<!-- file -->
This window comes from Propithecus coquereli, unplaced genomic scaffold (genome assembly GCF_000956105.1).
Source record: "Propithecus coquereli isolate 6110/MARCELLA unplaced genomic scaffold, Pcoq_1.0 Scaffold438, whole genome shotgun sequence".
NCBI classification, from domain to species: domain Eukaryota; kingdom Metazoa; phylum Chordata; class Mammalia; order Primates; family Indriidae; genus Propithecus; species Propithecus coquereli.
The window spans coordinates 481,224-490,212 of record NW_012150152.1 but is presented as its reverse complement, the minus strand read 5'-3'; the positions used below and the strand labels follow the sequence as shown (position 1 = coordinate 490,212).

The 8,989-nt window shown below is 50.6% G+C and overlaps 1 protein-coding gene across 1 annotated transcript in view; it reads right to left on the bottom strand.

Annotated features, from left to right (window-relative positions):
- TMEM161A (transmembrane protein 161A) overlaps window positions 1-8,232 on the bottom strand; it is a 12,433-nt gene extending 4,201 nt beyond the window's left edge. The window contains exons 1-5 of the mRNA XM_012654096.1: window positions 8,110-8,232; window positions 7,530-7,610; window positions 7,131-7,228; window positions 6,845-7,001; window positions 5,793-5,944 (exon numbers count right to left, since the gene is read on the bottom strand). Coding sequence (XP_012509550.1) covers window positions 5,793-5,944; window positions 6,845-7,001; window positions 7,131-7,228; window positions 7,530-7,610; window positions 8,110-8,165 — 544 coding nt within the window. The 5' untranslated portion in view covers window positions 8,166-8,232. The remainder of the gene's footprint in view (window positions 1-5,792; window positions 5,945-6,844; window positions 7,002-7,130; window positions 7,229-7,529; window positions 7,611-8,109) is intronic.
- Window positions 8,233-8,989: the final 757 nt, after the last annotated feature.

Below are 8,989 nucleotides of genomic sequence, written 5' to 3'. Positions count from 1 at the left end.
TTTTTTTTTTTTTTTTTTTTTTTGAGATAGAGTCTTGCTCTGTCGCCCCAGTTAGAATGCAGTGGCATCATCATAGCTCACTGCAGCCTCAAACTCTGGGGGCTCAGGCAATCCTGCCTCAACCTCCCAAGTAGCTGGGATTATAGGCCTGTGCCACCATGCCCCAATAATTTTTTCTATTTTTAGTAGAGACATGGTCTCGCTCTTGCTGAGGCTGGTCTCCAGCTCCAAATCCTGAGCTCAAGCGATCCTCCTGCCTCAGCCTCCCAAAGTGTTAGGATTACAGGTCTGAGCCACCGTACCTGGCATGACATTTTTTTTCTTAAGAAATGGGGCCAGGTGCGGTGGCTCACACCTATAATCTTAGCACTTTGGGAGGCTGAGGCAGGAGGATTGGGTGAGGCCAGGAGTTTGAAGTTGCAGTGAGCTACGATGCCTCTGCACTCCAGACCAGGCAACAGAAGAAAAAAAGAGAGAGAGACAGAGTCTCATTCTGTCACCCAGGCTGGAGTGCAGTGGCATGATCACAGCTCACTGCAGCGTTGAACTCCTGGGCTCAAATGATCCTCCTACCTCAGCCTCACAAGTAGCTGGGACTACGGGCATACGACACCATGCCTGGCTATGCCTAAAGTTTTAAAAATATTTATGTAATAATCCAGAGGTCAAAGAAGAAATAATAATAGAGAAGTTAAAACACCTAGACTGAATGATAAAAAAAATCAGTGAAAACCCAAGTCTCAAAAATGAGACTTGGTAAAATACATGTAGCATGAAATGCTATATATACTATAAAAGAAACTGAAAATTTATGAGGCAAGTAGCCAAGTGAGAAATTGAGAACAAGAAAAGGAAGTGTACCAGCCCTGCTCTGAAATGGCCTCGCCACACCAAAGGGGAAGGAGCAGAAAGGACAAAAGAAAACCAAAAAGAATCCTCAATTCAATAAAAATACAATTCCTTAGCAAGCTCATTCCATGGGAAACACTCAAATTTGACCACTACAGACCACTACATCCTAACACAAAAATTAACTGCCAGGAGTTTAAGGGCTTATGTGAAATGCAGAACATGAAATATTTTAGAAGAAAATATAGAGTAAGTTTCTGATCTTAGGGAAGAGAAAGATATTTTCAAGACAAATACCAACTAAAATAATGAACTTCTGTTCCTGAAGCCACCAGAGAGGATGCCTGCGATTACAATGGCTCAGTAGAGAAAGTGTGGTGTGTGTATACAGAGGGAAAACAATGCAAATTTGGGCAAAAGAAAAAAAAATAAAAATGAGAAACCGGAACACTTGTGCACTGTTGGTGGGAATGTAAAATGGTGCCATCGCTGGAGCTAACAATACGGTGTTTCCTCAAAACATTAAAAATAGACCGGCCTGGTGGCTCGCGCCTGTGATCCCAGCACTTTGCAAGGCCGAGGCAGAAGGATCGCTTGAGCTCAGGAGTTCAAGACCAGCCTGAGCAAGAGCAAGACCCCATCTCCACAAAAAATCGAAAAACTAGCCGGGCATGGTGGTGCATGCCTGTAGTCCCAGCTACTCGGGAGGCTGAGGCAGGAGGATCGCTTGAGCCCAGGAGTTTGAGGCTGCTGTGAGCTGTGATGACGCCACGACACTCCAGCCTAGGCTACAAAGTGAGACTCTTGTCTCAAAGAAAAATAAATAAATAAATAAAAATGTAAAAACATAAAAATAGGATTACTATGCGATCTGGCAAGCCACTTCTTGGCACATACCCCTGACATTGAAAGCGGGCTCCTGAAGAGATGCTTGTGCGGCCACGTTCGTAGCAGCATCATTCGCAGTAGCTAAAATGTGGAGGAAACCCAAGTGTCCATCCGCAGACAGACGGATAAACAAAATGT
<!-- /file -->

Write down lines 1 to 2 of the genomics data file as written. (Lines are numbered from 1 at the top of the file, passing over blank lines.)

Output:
This window comes from Propithecus coquereli, unplaced genomic scaffold (genome assembly GCF_000956105.1).
Source record: "Propithecus coquereli isolate 6110/MARCELLA unplaced genomic scaffold, Pcoq_1.0 Scaffold438, whole genome shotgun sequence".